This bibliography essay first appeared in the November 2015 issue of Choice (issue 53 | volume 3).
At the beginning of the twentieth century, approximately 10 percent of the world’s population lived in cities. One hundred years later, more than half of the world’s people are urban dwellers—and the size and complexity of cities has increased proportionately. This rapid acceleration has brought with it demographic, socioeconomic, political, and cultural changes that have fueled an extensive body of scholarship on urban studies, in particular on what has become known as “global cities.” Study of global cities extends to nearly every discipline in the social sciences and humanities, and this essay looks at the rapidly expanding research in this area.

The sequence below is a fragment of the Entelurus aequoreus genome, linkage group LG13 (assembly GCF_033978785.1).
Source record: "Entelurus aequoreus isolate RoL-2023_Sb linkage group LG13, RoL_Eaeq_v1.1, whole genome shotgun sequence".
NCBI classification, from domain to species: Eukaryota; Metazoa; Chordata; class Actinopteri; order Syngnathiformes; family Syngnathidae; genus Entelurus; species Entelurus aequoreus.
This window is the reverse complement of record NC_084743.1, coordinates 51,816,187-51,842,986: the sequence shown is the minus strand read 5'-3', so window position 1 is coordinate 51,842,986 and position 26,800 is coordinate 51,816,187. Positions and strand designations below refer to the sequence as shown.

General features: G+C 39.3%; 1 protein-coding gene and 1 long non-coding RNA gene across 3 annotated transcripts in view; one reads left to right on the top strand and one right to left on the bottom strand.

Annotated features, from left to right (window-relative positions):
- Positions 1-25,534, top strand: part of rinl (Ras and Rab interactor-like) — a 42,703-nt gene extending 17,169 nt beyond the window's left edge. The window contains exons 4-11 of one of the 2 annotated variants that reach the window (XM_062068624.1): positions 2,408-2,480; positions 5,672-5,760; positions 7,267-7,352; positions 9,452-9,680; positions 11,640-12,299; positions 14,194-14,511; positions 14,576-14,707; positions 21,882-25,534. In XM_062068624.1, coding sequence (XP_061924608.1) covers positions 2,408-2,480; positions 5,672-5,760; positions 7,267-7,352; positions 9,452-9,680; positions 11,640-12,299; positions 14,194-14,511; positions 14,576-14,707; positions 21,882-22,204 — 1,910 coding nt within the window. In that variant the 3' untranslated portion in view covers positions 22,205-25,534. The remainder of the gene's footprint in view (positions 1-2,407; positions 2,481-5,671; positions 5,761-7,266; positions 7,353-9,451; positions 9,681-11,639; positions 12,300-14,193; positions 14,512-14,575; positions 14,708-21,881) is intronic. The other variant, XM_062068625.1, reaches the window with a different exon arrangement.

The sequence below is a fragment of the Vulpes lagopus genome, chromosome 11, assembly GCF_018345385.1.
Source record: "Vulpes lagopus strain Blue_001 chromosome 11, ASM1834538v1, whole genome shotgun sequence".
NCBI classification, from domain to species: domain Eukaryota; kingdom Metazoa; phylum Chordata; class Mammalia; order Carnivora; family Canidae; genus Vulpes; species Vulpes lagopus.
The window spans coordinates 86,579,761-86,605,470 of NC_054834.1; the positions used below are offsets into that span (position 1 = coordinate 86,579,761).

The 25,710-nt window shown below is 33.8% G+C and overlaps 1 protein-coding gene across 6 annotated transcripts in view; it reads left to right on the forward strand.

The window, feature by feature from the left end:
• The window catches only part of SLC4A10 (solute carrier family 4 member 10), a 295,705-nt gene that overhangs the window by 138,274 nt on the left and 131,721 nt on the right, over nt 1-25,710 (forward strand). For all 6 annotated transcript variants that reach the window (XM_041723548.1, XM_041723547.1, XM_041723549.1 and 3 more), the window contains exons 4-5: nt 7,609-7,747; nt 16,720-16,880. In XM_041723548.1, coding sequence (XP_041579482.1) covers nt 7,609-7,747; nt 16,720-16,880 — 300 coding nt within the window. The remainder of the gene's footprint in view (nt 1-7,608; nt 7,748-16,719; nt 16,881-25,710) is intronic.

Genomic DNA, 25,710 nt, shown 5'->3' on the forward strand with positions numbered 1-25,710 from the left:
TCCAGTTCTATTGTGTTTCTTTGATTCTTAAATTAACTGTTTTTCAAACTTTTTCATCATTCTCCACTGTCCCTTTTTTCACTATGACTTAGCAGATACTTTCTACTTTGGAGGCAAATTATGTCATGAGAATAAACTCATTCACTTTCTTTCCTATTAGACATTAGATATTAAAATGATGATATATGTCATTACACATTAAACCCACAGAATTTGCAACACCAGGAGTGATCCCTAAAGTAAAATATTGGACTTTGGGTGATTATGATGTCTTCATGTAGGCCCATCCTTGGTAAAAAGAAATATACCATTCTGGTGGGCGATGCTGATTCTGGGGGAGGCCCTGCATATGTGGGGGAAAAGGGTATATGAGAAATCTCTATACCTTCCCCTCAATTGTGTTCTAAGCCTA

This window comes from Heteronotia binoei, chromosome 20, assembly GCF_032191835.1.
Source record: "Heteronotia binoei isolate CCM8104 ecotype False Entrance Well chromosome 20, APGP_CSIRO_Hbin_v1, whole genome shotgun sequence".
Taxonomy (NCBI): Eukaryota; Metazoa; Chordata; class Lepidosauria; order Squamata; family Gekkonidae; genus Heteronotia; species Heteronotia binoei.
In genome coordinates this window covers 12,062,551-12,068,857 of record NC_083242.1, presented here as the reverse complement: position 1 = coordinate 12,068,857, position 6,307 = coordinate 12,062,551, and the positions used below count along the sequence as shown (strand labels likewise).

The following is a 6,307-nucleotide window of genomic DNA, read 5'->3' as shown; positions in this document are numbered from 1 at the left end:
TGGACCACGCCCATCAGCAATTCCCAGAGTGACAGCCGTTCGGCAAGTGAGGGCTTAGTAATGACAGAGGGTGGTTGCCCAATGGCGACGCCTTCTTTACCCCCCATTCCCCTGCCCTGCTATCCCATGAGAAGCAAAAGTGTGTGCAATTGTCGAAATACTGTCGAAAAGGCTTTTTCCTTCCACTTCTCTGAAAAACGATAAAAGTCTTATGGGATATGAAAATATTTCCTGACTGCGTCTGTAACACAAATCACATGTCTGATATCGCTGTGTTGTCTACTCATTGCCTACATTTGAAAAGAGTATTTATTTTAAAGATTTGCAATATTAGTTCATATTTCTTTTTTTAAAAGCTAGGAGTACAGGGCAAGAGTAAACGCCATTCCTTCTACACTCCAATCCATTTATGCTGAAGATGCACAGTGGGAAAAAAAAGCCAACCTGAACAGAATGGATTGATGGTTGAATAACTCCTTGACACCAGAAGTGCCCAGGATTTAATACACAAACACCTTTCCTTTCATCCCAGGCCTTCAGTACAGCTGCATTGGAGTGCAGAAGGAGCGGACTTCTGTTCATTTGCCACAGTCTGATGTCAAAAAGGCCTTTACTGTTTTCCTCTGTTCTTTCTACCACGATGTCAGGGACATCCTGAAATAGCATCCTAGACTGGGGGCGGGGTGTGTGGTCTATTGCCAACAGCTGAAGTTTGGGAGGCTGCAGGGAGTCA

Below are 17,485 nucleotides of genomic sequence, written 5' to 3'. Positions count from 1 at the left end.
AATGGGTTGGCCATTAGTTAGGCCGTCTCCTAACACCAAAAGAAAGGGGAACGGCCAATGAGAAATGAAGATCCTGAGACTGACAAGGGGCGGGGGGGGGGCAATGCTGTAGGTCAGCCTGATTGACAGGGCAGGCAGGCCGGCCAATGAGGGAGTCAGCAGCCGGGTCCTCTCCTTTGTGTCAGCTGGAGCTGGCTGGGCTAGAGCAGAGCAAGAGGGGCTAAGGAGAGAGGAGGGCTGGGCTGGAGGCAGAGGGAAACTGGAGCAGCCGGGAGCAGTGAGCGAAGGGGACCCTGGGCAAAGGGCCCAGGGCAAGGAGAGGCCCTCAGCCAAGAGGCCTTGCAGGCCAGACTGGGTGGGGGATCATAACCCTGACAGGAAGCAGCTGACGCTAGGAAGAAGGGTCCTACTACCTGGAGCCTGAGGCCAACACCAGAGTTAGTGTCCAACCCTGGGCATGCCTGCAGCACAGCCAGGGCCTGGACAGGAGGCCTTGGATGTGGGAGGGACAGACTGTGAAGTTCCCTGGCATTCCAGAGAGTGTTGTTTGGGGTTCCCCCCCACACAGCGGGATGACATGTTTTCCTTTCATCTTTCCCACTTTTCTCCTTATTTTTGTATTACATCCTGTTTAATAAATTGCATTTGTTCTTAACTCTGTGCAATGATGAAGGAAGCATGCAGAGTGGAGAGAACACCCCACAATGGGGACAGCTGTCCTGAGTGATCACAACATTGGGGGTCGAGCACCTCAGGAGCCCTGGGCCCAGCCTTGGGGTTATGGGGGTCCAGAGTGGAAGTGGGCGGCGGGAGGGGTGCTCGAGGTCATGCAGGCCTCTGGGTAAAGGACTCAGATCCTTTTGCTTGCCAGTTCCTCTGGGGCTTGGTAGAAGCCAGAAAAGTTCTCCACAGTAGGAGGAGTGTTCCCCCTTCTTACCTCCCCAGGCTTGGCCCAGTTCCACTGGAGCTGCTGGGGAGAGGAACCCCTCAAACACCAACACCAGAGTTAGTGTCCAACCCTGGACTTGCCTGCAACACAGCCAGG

The essay focuses on five broad aspects of scholarship on global cities. It first defines the concept and presents a brief contextual overview of the subject’s evolution. The second section identifies general resources and reference works that introduce this area of study to those new to it. The next three sections reflect key debates in global cities research: the emergence of urban centers from less industrialized areas; interactions among global, local, and “glocal” actors; and governance and democracy. The final section addresses overarching spatial and territorial concerns in the scholarship, including city-regions and the role of the state vis-à-vis global cities.
Jane Marcus-Delgado, PhD, is associate professor of political science and director of the International Studies Program at the College of Staten Island, City University of New York. The author is grateful to her colleague Dr. Richard Flanagan for his significant contribution to this essay.